Begun in 1890 and not completed until 1905 (after a major revision), Debussy’s Suite bergamasque is the only work on this recording that took longer to create than the album itself. I knew from the beginning of this project that I wanted to include music by Debussy, but after months of searching I still had not found what I thought was the perfect fit for this recording. Debussy’s piano music has always had a special place in my heart; it was his piano preludes that were among the first music to really touch me emotionally (the awe I experienced on first hearing La cathédrale engloutie still rings fresh in my mind). So when it came time to pick repertoire for my first solo album, piano music by Claude Debussy was a must. The problem was, I had not found a cohesive piece or collection of pieces that worked well for trumpet and piano, and that would also be a good match for the other repertoire on the recording. One of the pieces I had long considered recording was Clair de lune, but I had actually never heard the entire suite that it comes from. So finally, just six weeks before the recording sessions, I sat down to listen to the entire Suite bergamasque. As soon as I heard it, I knew I had the perfect piece for my album. At last, the repertoire was set.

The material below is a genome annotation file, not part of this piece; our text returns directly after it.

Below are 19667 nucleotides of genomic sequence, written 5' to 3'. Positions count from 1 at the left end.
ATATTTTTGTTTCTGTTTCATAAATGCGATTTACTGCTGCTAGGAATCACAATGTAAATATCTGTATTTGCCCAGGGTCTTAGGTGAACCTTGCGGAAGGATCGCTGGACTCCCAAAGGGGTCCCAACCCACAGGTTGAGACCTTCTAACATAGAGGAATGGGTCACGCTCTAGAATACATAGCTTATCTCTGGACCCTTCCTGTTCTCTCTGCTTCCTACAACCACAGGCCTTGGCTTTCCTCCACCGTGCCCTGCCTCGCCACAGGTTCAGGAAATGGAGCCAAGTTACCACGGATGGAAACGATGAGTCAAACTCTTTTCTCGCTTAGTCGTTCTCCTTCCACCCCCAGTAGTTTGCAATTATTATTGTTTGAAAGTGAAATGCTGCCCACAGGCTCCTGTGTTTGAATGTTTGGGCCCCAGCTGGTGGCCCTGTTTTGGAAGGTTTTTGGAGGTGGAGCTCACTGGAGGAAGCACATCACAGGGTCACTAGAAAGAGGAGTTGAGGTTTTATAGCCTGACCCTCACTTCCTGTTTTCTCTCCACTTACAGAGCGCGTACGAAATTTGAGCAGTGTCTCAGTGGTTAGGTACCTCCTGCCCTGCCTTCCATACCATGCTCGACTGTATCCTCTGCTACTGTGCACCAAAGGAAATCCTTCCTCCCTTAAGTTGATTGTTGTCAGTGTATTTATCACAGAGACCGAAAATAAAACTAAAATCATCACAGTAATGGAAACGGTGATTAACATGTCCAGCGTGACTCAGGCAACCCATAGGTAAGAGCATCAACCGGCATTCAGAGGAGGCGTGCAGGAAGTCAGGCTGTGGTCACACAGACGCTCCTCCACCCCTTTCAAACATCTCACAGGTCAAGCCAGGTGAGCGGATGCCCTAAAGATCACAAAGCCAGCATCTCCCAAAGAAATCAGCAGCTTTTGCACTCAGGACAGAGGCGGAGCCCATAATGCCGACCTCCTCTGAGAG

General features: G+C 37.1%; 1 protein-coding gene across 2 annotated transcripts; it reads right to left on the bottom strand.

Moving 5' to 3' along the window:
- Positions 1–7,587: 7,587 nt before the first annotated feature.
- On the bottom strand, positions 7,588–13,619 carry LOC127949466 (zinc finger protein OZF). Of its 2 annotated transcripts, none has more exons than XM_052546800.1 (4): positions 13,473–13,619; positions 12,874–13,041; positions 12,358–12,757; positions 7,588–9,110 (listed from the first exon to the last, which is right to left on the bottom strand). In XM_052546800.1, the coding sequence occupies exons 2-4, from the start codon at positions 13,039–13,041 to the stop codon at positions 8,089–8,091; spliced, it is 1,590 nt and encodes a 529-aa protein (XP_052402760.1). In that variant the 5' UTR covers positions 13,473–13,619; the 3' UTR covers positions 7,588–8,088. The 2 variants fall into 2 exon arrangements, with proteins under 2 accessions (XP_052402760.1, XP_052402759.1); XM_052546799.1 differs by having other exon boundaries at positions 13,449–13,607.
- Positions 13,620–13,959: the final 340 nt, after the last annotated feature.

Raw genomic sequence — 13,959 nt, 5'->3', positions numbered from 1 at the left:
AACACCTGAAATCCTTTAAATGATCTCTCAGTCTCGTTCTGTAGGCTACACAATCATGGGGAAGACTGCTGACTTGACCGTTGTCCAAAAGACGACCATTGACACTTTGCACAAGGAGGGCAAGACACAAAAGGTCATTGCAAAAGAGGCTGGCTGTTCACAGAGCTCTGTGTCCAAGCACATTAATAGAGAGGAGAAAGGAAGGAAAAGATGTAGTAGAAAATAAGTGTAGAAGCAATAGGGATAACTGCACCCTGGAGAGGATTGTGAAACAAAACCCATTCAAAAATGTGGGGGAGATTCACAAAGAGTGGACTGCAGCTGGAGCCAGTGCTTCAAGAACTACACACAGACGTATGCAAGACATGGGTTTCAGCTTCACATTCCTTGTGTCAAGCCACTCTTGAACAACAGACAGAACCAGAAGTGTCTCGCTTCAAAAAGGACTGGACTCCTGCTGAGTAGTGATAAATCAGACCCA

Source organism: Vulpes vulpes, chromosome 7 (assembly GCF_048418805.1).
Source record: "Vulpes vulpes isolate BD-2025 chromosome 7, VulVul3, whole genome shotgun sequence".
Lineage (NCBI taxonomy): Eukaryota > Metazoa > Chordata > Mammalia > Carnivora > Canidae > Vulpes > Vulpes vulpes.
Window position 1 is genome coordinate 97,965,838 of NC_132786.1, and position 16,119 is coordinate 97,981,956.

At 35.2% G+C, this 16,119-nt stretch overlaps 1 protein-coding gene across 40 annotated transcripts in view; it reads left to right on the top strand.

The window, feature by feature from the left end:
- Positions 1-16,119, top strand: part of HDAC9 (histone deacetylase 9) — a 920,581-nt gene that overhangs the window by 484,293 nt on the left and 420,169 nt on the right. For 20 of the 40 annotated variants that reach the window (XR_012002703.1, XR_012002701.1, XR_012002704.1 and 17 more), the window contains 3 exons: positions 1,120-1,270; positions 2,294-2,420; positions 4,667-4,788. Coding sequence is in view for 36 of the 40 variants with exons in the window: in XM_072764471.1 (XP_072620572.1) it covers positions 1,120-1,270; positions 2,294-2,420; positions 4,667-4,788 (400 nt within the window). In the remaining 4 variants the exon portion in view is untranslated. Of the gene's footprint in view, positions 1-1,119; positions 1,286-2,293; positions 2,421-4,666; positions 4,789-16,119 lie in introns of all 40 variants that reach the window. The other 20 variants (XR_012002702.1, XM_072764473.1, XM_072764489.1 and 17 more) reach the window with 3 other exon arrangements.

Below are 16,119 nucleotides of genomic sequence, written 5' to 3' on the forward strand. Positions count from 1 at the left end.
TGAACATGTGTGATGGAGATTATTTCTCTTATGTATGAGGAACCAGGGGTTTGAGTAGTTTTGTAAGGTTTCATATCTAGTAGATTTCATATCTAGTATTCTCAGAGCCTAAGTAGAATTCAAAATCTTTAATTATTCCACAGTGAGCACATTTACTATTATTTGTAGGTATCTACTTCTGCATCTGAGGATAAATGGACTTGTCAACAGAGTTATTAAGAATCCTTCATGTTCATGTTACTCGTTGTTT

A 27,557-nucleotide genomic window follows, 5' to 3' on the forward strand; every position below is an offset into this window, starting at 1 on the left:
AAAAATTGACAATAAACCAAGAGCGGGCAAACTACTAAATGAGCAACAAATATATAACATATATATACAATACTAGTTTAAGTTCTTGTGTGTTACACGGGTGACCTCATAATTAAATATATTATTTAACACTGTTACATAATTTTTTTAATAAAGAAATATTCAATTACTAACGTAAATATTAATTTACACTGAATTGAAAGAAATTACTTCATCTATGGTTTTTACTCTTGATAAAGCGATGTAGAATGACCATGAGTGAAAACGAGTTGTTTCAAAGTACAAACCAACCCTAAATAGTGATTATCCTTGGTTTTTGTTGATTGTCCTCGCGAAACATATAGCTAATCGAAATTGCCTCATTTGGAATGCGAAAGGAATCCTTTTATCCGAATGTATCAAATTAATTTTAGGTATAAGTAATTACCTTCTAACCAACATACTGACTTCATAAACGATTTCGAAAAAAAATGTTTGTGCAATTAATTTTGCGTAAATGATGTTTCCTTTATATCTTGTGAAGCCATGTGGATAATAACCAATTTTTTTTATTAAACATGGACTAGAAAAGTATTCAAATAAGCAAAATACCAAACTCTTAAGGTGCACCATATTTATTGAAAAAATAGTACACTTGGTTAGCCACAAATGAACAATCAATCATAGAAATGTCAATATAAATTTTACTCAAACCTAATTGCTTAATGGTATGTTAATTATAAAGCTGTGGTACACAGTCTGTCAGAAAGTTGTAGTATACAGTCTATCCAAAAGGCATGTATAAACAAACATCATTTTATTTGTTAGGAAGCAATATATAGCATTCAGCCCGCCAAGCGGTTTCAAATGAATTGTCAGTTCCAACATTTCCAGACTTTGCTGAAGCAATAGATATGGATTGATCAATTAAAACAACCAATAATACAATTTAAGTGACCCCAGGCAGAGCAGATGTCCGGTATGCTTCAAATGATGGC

The Debussy was the last piece added to the recording, but it appears first on this disc. It serves both as a nice entrée into the romantic intensity of Schumann and Brahms, but more importantly, the opening of the Prélude reminds me of the beginning of a voyage, with sails open wide and fair seas ahead. With Brahms and Schumann lurking just over the horizon, however, the journey was going to be anything but fair sailing throughout.

Robert Schumann’s Fantasiestücke, Op. 73, was composed in just two days in 1849, when the composer was 39 years old. The Fantasiestücke (or Fantasy Pieces) was originally conceived for clarinet and piano, but Schumann also created versions for violin and cello. These pieces were written during a time when Schumann, with his wife Clara, had to flee Dresden because of political turmoil within the city, but this turmoil is not readily apparent in these lyrical, romantic, and introspective Soirée pieces. The transcription recorded here maintains the original key and register of the clarinet version, with changes only made to the solo part so that it works well on the trumpet. The piano part remains unaltered, and even the changes in the solo part are minimal, which makes this a virtuoso undertaking for the trumpet soloist.